The chase scenes are incredibly well put together. Early on, Shaw makes a getaway in what O'Conner describes as "The kind of car you'd see at Le Mans," and the skill of the stunt-driving team is breathtaking. The level of danger to both the main characters and members of the general public is constantly apparent as these things barrel around the streets of London causing mayhem and destruction. Now, speaking as a motorsports fan, I really get a kick out of seeing this kind of thing being implemented with real cars in real environments, especially in a time when CGI can do a lot of the heavy lifting for you. The logistics of choreographing and shooting car chases has always been one of those things that simply boggles my mind, and the scale of the chases in this film is unfathomable. Even when the geography becomes impossible and silly, everything is extremely easy to follow and exhilaratingly executed.
Director Justin Lin clearly has a lot of affinity for these characters and their team dynamic, which is why he never leaves any of them idle for long. Unlike Star Trek Into Darkness, characters aren't pushed into the background or reduced to worried housewives for the sake of emphasising the focus on the leads. Here everyone gets into the action equally. The romantic relationship between Gal Gadot and Sung Kang is depicted in perfect action-movie style, with the two characters operating constantly as a unit. They move around each other in perfectly choreographed ways like real people would never do, but that doesn't matter, because they're cartoon characters. The whole group is like a Saturday-morning cartoon squad; it's basically The Expendables for 13-18-year-olds. Why is that a good thing? Because Justin Lin respects his target audience.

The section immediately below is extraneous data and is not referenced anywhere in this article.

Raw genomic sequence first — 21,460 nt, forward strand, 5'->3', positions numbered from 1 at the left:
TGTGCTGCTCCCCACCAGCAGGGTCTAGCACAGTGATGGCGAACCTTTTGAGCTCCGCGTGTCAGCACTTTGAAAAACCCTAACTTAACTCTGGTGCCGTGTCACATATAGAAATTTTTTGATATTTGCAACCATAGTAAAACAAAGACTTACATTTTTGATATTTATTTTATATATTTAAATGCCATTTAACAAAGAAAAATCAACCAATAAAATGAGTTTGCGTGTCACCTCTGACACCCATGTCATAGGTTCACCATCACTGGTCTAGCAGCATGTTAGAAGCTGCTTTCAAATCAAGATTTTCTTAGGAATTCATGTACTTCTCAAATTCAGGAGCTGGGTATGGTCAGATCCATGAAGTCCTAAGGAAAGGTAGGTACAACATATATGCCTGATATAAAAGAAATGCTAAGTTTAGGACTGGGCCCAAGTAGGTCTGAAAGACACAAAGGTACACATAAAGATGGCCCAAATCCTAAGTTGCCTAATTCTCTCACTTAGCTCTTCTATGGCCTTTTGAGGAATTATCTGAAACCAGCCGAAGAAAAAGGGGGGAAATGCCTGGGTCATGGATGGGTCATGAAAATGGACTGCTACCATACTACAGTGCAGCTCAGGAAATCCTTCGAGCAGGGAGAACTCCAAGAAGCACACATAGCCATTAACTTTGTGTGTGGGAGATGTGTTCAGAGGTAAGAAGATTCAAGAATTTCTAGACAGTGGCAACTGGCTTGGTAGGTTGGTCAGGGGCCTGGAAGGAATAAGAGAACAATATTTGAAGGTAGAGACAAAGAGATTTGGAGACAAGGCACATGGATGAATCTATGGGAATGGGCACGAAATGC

Between the action there's nothing these guys like doing more than leaning on railings. That's how real men unwind.There's a lot of emphasis placed on the idea of Dom being the head of this roaming household and Shaw being the head of the opposing, dysfunctional family. Every family member has his or her opposite number, with "the man" at the top. Shaw's family members are all repeatedly shown to be individually stronger, while Dom's teammates are stronger as a unit. In spite of all their accrued wealth and fine living, the team members all share the desire to remain together no matter where they are, and I think that can be a strong message for young people today who can barely even dream of homeownership in their futures anymore.
Fast & Furious 6 is a fond and firm farewell from Lin to this franchise and its fans; it seems as though he's genuinely going to miss them. I think this franchise and its fans will miss Lin in turn. That said, Fast & Furious 7 is being handed over to James Wan (Insidious, Saw), one of my favourite current directors, so I'm hardly ready to declare the franchise dead and gone.
|I Liked It||The Rock Rules|
MINORITY REPORT: "Somewhere in the world, someone is complaining that the vehicular warfare depicted in this movie between five nitrous-enhanced muscle cars with attached firearms and a stolen military-grade tank down a busy highway filled with civilians and suspiciously few police isn't realistic enough. This person is an idiot. Don't be this person." - A Public Service Announcement from People Who Understand How Movies Work
No one seems to like the new Doom box art. But it's still the same old Doom Guy under that space marine helmet. Right?
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Something Awful reviews the latest films in a straightforward (for SA) manner.